Since then, due to the extraordinary performance of the material, I continued to study and acquire deeper knowledge of the different uses, by participating in the EU Project “INATER’: Isolanti Naturali e Terra cruda” (“Natural Insulation and raw earth”) (2009-2012), which involved, besides Italy, French, Belgian, Portuguese and Swiss partners. 

One of the objectives of the Project ‘INATER’ was the professional training and the divulgation of Hemp in construction, and hence a series of initiatives of educational and informative nature were created in collaboration with ANAB (National Association of Bio-ecological Architecture), AssoCanapa (National Coordination Body for Hemp Cultivation), Local Authorities and Companies. Meanwhile a new and more general interest in Hemp was growing in Italy, from an agronomic point of view as well as with regard to its possible uses; some Universities commenced research activities on the topic, there were encounters between Members of the Parliament and the Commissions, in preparation of law n. 242/2016 and subsequent decrees. All this has made it possible to raise awareness on the potentiality of the use of this material in construction as well, and to create manufacturing and/or importing companies for the construction with Hemp.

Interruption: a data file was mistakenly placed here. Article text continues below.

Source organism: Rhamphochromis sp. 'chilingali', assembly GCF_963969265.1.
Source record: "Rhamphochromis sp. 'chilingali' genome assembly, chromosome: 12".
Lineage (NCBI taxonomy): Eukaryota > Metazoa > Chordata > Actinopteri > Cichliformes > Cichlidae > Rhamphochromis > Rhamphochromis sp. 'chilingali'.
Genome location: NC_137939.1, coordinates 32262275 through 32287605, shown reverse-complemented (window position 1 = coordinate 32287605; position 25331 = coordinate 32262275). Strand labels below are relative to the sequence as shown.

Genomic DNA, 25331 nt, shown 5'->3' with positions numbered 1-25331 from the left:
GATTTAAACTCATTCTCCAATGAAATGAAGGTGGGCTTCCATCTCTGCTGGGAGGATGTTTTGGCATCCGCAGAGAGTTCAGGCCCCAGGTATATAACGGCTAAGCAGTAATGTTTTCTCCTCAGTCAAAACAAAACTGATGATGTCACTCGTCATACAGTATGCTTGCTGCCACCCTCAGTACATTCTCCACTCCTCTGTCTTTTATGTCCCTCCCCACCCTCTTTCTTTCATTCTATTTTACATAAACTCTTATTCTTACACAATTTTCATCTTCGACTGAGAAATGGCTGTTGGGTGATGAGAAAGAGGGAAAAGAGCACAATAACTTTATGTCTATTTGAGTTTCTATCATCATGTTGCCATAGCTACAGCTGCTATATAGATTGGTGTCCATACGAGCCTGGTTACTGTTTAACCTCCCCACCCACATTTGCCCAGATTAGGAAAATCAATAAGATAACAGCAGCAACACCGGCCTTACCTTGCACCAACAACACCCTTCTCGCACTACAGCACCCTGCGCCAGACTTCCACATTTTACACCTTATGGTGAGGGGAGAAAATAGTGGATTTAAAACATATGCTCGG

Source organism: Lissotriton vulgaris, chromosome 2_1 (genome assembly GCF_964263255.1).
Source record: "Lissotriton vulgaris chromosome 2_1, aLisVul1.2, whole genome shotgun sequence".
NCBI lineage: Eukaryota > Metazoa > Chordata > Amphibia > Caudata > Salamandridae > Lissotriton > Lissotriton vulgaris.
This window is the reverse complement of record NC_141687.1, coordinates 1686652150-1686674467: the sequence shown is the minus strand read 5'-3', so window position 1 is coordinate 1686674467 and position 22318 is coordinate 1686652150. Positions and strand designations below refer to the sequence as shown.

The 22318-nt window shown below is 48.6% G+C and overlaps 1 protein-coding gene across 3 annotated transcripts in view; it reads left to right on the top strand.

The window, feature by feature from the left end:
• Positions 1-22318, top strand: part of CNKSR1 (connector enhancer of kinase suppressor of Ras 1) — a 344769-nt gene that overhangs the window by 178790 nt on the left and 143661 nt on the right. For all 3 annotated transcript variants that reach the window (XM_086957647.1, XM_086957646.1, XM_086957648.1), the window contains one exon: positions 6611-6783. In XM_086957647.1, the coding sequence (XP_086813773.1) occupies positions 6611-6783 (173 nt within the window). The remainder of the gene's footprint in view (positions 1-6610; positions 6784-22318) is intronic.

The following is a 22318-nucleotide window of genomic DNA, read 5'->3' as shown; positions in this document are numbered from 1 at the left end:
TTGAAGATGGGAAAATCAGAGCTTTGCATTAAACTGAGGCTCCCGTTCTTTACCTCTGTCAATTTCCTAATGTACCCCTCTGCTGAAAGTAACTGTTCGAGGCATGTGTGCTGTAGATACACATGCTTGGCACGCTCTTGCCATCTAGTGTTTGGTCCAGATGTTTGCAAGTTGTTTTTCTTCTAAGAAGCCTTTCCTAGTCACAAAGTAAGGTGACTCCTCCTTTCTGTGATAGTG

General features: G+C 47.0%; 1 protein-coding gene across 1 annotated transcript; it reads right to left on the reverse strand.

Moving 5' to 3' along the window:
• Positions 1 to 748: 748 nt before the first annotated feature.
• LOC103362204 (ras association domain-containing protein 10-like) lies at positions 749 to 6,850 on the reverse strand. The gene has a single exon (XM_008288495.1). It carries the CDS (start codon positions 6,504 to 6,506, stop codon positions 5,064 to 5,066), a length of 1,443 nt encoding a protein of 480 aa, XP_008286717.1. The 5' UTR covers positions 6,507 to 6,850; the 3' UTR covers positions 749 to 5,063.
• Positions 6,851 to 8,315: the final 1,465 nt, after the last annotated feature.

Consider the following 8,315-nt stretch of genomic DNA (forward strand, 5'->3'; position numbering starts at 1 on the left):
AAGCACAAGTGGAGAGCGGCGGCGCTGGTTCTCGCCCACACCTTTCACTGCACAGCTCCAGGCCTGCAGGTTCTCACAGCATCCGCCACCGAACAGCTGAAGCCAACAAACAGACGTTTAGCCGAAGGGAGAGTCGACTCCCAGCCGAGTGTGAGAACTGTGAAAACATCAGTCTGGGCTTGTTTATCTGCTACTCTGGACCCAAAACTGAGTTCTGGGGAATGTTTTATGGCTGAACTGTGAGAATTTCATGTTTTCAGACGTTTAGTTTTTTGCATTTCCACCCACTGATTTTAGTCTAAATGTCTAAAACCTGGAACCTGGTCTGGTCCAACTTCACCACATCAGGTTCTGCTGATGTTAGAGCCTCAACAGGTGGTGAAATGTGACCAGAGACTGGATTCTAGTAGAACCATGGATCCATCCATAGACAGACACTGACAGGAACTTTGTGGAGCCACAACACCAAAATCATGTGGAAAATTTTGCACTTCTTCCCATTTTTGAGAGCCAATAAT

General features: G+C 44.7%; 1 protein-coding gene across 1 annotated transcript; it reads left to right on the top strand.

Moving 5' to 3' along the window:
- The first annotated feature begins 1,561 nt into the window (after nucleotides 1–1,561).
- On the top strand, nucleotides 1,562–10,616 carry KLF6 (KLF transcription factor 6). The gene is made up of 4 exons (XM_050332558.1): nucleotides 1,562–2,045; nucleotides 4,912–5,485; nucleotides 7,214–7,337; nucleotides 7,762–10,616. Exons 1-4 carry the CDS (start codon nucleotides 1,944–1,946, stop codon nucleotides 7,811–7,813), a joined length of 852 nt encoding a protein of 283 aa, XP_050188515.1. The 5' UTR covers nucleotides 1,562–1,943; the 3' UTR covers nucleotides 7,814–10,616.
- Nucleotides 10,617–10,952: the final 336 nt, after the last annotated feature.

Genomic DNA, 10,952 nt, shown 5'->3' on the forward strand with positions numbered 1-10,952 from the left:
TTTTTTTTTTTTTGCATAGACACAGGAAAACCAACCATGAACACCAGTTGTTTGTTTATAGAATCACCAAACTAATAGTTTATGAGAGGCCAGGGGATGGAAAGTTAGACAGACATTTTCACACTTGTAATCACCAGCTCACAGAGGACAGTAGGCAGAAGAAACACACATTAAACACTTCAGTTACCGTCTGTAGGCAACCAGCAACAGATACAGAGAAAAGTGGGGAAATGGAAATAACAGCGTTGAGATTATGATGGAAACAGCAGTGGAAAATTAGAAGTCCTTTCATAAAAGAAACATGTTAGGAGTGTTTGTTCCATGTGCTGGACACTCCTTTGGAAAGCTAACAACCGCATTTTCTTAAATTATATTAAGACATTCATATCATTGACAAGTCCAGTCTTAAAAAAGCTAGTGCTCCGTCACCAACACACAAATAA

I feel that, today, 10 years from the construction of the first Hemp house, its use in construction is now widely known throughout the entire national territory, and not only for “green building”. This seems to be an excellent result to me, even though there is still much work to be done !!!



Which are the main benefits that can be obtained from the construction of houses, in which hemp and lime are used? In this regard, correct me if I’m wrong, you designed a house in San Giovanni in Persiceto (Bologna), entirely made out of Hemp.

The extraordinary qualities of Hemp, if used correctly with other suitable materials, are numerous, both from the point of view of the high degree of comfort for those living in the buildings and with regard to the low energy consumption needed for air-conditioning, as well as for the extremely low environmental impact for  production-utilisation-disposal. It is known that the building industry is among the most impacting on the environment and as a consequence is affecting the current climate changes considerably, while the cycle of the materials (LCA) in Hemp generally has positive results, since: